It’s too strong to say I have been waiting for this moment, but I am really glad it’s now November so that I can start talking about Christmas! Grinches beware, I really love this season. I know our Christmas spirit is being stretched longer and longer into the rest of the year by commercial interests, but I just can’t help but enjoy the cheerful lights, the bustle and the uniquely Christmassy smells.
So, what are you doing for Christmas? If you’re not hosting, and your invite is not 100% in the bag you might want to consider contracting the job out and book into a hotel? At one point in my life I would have abhorred this idea, but now it fills me with pleasure. Many hotels offer special Christmas packages which turn the experience into a sort of fancy house party where your hosts have done loads of work on the decorating and cooking, and yet have very low expectations of what you’re going to give back to the occasion in the way of company, and they’re happy for you to sit in a corner with your nearest and dearest and really get on with enjoying yourselves.
Sounds idyllic, doesn’t it? I have a few good suggestions for where to stay:
With the shop windows all lit up, Piccadilly, Covent Garden and Regent Street looking like fairyland, and London’s public spaces rife with fairs and markets, London https://www.thehotelguru.com/best-hotels-in/united-kingdom/london is a really cheerful pleasure at Christmas time. The Southbank does it nicely, Hyde Park goes fair crazy, Leicester Square has its own Santa, London Bridge has beautiful wooden chalets and loads of incredible food and gifts, the Tate modern has fantastic gifts at their Christmas Market and Greenwich and Clapham have big plans too. Plus there’s skating at the Natural History Museum, The Tower, Hampton Court Palace and Somerset House. And the beautiful decorations in Knightsbridge and along Bond Street, Oxford Street and Regent Street. And the pantos…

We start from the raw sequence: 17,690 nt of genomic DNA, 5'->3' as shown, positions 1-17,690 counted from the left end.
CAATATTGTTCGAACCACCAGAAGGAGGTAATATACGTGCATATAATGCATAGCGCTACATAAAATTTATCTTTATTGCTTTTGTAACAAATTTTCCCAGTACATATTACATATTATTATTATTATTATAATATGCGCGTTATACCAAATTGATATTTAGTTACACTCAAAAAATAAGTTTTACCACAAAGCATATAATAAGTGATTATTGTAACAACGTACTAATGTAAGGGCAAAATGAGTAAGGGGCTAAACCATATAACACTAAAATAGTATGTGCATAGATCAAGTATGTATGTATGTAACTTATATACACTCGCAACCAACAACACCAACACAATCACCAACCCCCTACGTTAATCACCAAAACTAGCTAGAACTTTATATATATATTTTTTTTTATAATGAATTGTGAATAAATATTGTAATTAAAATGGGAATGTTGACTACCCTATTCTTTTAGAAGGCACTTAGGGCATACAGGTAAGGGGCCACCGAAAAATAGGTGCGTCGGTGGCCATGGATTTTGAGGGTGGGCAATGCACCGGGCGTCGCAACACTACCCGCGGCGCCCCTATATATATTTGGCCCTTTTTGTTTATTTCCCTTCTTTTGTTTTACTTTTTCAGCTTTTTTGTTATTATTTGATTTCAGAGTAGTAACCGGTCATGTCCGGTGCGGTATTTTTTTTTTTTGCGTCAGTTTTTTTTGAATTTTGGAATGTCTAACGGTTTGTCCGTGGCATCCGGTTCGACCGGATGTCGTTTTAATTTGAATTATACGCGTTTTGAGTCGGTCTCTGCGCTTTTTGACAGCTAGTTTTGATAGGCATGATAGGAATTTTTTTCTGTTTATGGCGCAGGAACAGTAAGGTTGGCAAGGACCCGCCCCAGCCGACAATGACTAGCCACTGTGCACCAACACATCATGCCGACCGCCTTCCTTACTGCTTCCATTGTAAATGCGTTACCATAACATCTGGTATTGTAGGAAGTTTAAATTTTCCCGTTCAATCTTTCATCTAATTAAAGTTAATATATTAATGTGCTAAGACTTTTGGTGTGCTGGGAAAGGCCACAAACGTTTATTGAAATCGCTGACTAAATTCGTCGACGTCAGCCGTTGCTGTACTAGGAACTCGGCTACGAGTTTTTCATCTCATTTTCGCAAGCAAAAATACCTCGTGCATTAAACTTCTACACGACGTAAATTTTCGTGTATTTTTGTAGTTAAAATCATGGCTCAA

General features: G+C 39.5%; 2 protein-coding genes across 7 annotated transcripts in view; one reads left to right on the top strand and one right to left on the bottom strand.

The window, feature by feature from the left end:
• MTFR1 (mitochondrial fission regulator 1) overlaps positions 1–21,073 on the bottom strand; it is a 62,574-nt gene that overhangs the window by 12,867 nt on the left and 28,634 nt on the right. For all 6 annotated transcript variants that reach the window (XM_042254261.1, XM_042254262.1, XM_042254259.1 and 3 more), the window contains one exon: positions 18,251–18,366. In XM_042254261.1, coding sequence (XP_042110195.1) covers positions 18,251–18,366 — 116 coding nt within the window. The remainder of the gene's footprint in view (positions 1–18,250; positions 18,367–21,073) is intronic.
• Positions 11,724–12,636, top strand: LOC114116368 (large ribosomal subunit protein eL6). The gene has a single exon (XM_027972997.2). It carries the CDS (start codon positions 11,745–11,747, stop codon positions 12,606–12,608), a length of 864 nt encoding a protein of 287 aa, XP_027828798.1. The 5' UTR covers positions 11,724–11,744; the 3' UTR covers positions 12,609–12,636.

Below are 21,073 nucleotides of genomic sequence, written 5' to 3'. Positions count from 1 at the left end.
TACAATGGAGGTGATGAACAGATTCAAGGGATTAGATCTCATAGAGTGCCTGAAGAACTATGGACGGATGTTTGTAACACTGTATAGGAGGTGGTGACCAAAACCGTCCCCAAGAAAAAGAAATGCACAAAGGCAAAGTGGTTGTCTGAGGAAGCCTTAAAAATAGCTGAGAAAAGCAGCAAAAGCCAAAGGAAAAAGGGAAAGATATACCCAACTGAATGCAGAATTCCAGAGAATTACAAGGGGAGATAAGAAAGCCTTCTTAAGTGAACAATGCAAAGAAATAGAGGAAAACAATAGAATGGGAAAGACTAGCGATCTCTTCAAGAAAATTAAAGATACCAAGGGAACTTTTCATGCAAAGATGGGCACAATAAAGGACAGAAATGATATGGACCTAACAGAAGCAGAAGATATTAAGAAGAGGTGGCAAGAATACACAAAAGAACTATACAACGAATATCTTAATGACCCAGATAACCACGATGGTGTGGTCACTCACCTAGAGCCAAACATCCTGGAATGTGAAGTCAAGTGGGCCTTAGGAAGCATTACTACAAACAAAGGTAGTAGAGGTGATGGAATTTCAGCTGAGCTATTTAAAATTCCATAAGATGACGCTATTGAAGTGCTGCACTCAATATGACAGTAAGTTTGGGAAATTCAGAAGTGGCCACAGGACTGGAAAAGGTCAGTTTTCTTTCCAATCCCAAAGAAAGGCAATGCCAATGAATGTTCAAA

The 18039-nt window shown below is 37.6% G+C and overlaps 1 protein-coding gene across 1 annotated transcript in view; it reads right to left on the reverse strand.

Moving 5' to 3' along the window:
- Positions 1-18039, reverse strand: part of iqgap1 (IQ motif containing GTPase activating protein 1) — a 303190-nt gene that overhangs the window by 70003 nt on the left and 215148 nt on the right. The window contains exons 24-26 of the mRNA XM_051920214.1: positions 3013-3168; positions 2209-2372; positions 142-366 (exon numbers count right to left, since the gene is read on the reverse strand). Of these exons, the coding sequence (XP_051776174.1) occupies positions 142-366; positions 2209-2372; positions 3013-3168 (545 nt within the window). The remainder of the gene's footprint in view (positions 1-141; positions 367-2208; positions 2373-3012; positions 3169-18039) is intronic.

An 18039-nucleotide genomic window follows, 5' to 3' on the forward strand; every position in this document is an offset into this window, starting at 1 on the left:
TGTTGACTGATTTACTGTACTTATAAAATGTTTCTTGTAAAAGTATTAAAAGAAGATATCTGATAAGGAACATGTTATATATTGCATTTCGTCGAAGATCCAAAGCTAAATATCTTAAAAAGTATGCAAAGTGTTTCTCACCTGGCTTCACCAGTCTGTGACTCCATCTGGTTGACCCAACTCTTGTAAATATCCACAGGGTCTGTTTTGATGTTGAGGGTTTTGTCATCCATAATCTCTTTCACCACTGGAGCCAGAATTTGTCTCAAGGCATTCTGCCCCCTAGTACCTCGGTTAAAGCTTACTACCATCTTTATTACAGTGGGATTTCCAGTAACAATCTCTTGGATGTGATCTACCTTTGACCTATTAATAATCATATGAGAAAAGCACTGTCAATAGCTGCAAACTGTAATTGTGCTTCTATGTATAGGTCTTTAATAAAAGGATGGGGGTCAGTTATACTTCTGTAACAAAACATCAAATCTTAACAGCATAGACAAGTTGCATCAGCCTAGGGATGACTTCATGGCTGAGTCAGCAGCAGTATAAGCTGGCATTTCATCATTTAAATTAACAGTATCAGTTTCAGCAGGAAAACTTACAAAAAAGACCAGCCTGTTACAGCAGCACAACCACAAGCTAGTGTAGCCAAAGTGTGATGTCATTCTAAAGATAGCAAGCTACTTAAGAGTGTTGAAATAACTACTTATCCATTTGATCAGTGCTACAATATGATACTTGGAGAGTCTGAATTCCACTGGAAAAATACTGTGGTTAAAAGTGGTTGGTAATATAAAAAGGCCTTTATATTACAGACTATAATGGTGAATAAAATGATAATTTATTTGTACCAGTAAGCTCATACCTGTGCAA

Where to Stay? Hazlitt’s is a 27 room boutique hotel, converted from a beautiful Georgian house, on Frith Street, right in the heart of Soho and the West End. The decor is charming and traditional, with lots of wood panelling and gilt where it’s needed. Leave your Christmas shopping until the last minute if you like, it’s all here on your doorstep, or else get it all done in advance and relax in one of the local bars or restaurants and watch everyone else get their Christmas shopping done. There are still has rooms available, starting from around £300 per night.
Practical Details: Come in by plane to Heathrow, Stansted, City or Gatwick, or by train into Waterloo, Victoria, St. Pancras or Euston. And how cold will it be at Christmas? Frost and snow are fairly rare in London, but everyone gets really excited when it snows. The average temperatures during December are between 5 and 7°C. There’s a fair bit of rain, but the rain does keep it a bit warmer.
There’s a lot to be said for spending Christmas in the country. Not having your own family seat or country pile might just be an advantage, seeing as it means you can stay somewhere with a chef who will do it all for you. Someone else will do the washing up too. Many of the UK’s grand country house hotels really know how to put on a show at Christmas, but so do the numerous National Trust properties, many pretty country villages with welcoming pubs, and there’s nowhere better for strolling off a Christmas lunch.
Where to Stay? The Pig in Brockenhurst in the New Forest is the original Pig in the group, a country escape and foodie’s dream. The restaurant is well worth the visit alone, with a locally sourced menu – some of it comes from The Pig’s kitchen garden – and the accommodation is comfortable and luxurious with rustic chic decor that feels cosy and countrified. And I’ll bet it looks beautiful at Christmas. Rooms start from around £245 per night (min stay 2 nights) and there’s still availability if you get in quickly.